HONOLULU – The Hawaii Annual Code Challenge (HACC) will be held virtually this year to address ongoing concerns of a possible second wave of COVID-19 in the later parts of the year. Traditionally, the HACC has been an in-person event, drawing nearly 200 to 300 participants.
Last year, 29 teams were formed after the kick off. After the technical review, 15 teams moved on to the presentation phase of the competition, which took place
at the Hawaii Pacific University, Aloha Tower Marketplace.
The HACC generated proof-of-concepts by student, amateur and professional coders to benefit community and State agencies to support sustainability at the idea-phase level, feeding into Hawai’i’s vibrant innovation ecosystem to promote solutions for community resilience,
professional development, local job creation and building local businesses.
The HACC breaks the mold of a traditional hackathon, which typically takes place over a single day or weekend. The HACC provides an expanded multi-week timeframe meant to encourage interaction between community teams and state department personnel, ultimately resulting in sustainable solutions that are appropriately matched with technologies and platforms in use or being considered by the state. Beginning at the HACC Kickoff, community participants form teams and select from a list of challenges.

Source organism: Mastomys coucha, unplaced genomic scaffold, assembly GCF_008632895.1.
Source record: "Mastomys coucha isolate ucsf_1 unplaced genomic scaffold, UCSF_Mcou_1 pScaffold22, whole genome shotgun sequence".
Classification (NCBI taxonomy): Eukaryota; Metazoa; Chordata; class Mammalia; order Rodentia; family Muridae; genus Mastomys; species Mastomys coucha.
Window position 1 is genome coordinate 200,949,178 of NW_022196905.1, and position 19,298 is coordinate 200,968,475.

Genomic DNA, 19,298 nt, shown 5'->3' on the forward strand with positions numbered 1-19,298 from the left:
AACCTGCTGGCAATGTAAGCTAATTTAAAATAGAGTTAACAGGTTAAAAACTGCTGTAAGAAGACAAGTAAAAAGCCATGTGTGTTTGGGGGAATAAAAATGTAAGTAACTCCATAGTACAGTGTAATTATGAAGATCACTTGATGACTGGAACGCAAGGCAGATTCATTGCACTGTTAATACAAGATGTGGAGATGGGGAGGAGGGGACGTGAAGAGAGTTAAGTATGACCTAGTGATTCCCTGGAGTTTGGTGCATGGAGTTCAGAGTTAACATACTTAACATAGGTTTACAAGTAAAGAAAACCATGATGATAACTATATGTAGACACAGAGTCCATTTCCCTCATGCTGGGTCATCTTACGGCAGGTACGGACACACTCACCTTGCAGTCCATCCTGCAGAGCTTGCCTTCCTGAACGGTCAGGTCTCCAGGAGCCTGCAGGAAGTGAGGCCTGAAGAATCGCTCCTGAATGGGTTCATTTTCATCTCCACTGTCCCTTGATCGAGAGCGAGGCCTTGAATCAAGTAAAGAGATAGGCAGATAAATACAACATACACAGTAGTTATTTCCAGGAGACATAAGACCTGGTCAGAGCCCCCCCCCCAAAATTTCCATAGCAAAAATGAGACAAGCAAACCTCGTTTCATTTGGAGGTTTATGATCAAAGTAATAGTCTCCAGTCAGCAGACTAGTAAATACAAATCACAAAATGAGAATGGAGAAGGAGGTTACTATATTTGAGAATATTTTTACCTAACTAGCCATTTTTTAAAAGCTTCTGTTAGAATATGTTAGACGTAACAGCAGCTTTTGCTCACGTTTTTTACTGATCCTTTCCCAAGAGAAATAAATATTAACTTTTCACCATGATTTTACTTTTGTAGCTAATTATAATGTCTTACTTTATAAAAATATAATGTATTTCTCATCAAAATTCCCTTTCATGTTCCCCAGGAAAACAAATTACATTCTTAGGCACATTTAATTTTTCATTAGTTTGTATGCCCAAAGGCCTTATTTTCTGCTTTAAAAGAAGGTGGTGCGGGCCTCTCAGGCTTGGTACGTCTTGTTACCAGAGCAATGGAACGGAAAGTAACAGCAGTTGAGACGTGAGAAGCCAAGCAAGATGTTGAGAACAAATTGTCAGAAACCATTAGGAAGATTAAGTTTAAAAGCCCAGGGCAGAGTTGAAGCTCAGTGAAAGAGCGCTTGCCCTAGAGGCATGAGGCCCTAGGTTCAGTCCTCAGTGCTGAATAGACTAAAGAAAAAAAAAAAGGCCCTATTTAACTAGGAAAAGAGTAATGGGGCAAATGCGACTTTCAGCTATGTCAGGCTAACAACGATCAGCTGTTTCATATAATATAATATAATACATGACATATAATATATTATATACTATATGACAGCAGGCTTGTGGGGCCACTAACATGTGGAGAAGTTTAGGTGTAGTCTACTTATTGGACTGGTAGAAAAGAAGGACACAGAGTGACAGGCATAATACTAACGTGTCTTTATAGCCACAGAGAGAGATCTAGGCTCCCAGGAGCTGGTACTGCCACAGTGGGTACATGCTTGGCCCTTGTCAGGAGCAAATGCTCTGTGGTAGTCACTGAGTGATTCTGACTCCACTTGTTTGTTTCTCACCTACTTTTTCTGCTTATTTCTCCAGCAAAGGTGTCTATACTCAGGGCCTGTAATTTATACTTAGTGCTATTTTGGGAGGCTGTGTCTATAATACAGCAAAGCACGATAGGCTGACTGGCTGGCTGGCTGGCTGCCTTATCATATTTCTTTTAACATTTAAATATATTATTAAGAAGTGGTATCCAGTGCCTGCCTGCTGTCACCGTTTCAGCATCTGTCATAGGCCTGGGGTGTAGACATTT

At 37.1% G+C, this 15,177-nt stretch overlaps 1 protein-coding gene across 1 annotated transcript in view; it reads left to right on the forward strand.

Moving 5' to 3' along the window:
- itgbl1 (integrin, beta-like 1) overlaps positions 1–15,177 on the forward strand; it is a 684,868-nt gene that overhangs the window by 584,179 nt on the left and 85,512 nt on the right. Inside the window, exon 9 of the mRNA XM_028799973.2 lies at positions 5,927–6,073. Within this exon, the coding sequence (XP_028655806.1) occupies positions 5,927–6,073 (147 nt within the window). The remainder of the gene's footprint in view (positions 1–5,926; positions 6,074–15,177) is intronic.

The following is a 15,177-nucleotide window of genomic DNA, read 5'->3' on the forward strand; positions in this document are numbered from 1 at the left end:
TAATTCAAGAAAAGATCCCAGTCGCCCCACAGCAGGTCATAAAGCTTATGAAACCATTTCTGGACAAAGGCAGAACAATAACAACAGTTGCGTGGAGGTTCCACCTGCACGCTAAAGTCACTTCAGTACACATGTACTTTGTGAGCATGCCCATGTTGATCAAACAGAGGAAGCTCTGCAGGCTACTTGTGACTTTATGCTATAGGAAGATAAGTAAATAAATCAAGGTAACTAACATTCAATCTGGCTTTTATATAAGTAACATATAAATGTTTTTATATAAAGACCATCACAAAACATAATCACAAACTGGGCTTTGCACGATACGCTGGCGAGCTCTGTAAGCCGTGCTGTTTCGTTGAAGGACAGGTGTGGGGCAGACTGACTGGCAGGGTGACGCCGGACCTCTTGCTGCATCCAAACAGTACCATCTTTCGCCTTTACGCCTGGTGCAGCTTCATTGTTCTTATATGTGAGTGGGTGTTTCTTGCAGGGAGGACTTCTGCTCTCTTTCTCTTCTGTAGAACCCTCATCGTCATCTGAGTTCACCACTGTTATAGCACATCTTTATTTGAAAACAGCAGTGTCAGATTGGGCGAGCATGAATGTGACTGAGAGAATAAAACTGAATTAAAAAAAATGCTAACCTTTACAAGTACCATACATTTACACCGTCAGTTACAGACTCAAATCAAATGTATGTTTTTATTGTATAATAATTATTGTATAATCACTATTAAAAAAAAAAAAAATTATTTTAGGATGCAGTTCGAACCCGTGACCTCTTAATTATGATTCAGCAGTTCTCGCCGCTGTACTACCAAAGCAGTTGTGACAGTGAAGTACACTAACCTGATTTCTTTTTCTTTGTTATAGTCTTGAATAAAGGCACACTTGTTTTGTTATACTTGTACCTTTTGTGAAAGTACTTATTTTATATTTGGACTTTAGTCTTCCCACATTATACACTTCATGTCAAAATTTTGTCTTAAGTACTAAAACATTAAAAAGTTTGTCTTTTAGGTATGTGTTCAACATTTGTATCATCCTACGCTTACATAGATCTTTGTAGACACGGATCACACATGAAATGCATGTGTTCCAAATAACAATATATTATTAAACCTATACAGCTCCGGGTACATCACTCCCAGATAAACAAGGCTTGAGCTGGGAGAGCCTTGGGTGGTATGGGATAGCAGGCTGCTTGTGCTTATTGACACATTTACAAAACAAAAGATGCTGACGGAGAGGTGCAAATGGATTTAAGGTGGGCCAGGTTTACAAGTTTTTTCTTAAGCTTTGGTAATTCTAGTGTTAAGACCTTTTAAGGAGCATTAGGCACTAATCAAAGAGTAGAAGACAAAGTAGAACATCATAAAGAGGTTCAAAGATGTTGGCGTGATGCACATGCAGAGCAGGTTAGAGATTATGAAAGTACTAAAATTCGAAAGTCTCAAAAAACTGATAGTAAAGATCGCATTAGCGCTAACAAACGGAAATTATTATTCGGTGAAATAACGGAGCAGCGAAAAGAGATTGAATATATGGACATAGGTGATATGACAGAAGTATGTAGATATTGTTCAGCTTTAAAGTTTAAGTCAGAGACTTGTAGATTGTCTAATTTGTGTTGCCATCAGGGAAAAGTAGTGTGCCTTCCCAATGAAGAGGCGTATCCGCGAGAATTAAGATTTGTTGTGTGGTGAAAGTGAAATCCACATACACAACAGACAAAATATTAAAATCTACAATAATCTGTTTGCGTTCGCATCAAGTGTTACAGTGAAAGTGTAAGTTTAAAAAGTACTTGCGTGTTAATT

Gov. David Ige’s vision for the HACC when it began in 2015 included providing an opportunity for civic engagement with the local technology community in modernizing state functions and services for a more effective, efficient and open government.
The HACC is nationally recognized with the State IT Innovation of the Year award by StateScoop, the leading government IT media company in the nation’s capital.